This is the second part of a five-part series about an expedition along the Silk Road across Uzbekistan, Kyrgyzstan, Kazakhstan, Xinjiang and Tibet. The film is mainly an Indian project (hence the name), but with production help from the UK.
In this section we follow the interests of the British filmmaker Michael Haggiag as he seeks out the Buddhist side of the expedition, looking at the transmission of Buddhism from India to China and at the great Buddhist civilisations of Central Asia.
Their endeavour at first yields little fruit in the deserts of the Taklamakan, and so the film departs from its original journey and travels to the end of the Silk Road at Xi’an, where we learn more about Xuan Zang and his legacy.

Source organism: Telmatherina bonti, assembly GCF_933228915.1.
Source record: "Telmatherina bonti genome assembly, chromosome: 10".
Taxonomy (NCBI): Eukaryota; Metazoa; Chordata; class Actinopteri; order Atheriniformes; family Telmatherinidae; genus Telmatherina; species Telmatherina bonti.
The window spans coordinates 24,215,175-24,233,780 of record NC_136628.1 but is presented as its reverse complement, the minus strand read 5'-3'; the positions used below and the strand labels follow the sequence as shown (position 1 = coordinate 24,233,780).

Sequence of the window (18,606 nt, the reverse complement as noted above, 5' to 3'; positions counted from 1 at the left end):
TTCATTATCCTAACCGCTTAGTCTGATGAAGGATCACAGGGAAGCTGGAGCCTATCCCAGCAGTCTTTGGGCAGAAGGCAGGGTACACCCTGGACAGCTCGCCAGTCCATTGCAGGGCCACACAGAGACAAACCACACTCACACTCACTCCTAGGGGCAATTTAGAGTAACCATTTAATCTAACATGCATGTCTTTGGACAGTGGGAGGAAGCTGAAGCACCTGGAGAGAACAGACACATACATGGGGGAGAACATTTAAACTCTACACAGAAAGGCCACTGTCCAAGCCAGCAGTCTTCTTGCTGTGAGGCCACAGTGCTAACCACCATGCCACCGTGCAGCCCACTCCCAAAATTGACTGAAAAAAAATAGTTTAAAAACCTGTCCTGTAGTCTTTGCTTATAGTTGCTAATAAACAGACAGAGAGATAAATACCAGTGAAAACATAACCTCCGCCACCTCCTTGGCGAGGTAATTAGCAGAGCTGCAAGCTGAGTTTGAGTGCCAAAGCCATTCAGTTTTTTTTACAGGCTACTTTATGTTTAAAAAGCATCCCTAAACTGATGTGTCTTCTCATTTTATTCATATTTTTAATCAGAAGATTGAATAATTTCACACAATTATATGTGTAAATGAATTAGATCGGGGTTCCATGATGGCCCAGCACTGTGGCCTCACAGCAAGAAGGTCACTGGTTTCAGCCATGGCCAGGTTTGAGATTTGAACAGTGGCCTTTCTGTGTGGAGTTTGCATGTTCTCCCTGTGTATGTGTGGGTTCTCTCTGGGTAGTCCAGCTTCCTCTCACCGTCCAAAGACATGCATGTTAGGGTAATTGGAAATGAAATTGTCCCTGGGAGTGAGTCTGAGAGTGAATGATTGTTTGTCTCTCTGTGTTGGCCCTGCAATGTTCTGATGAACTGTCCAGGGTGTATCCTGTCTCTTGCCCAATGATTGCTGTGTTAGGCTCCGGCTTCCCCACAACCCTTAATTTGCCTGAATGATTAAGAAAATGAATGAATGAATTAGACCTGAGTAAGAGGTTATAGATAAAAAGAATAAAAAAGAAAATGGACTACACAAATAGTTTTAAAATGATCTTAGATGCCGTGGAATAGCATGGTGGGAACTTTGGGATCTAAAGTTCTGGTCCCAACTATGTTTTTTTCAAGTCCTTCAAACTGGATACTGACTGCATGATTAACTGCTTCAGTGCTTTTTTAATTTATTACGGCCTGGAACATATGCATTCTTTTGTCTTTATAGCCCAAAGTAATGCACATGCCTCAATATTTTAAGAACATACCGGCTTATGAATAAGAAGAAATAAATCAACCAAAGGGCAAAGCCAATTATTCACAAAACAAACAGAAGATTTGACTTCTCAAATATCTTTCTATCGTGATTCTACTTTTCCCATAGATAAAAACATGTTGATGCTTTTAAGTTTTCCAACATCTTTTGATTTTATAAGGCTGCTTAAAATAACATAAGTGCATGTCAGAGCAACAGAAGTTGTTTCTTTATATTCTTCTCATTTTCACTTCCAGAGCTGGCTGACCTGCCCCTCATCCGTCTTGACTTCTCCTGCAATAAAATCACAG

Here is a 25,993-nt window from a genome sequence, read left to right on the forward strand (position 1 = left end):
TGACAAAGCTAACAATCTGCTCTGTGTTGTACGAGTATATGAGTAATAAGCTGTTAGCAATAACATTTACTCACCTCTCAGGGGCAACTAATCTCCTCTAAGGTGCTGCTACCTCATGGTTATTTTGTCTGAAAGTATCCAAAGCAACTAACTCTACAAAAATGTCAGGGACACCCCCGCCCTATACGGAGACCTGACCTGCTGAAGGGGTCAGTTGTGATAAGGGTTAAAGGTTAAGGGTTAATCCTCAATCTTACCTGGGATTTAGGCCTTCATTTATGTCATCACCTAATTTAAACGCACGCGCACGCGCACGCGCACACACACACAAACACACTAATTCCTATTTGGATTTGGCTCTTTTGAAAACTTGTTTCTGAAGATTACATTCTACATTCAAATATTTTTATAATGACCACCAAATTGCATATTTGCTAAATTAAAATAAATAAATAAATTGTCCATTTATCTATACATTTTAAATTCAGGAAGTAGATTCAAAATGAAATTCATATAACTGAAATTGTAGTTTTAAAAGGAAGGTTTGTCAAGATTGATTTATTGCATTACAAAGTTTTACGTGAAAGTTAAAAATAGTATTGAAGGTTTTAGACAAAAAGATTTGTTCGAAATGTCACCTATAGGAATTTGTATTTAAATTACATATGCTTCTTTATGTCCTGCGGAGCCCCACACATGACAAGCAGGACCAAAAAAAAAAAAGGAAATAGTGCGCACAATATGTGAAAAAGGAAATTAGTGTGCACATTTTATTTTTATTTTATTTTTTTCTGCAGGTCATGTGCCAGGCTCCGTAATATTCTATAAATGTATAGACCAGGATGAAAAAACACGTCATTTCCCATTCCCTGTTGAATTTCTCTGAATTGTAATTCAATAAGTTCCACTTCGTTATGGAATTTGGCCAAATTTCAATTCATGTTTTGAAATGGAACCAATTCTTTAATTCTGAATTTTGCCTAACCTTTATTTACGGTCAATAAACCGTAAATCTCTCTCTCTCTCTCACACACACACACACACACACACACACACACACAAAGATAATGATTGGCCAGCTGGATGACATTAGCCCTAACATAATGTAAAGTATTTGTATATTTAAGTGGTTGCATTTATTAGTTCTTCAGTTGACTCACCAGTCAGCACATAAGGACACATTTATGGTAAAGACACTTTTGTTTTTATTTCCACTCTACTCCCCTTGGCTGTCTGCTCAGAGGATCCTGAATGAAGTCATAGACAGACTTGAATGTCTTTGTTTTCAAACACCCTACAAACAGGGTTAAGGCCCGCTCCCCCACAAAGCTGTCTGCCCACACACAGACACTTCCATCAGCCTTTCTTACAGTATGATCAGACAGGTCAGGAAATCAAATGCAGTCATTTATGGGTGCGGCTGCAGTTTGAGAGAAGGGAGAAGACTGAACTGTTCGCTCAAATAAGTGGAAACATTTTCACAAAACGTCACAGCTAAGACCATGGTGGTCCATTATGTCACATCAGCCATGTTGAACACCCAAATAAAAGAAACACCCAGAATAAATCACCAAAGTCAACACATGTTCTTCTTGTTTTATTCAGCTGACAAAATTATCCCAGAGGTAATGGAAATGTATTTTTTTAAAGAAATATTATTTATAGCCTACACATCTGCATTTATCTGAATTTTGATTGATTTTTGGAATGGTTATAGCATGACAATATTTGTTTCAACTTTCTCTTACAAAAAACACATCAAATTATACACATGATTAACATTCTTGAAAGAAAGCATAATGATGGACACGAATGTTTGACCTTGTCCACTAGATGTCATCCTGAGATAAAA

Then in India we visit Bodhgaya, which was Xuan Zang’s destination, and other Buddhist pilgrimage sites, and learn about the great University at Nalanda. We also see cultural relics housed in the National Museum at Delhi and other places.
Along the way we learn something of the uncovering of these civilisations by Sir Aurel Stein and others, and hear about the history and influence of Buddhism as it spread out of India, and its lasting influence in countries of the East.
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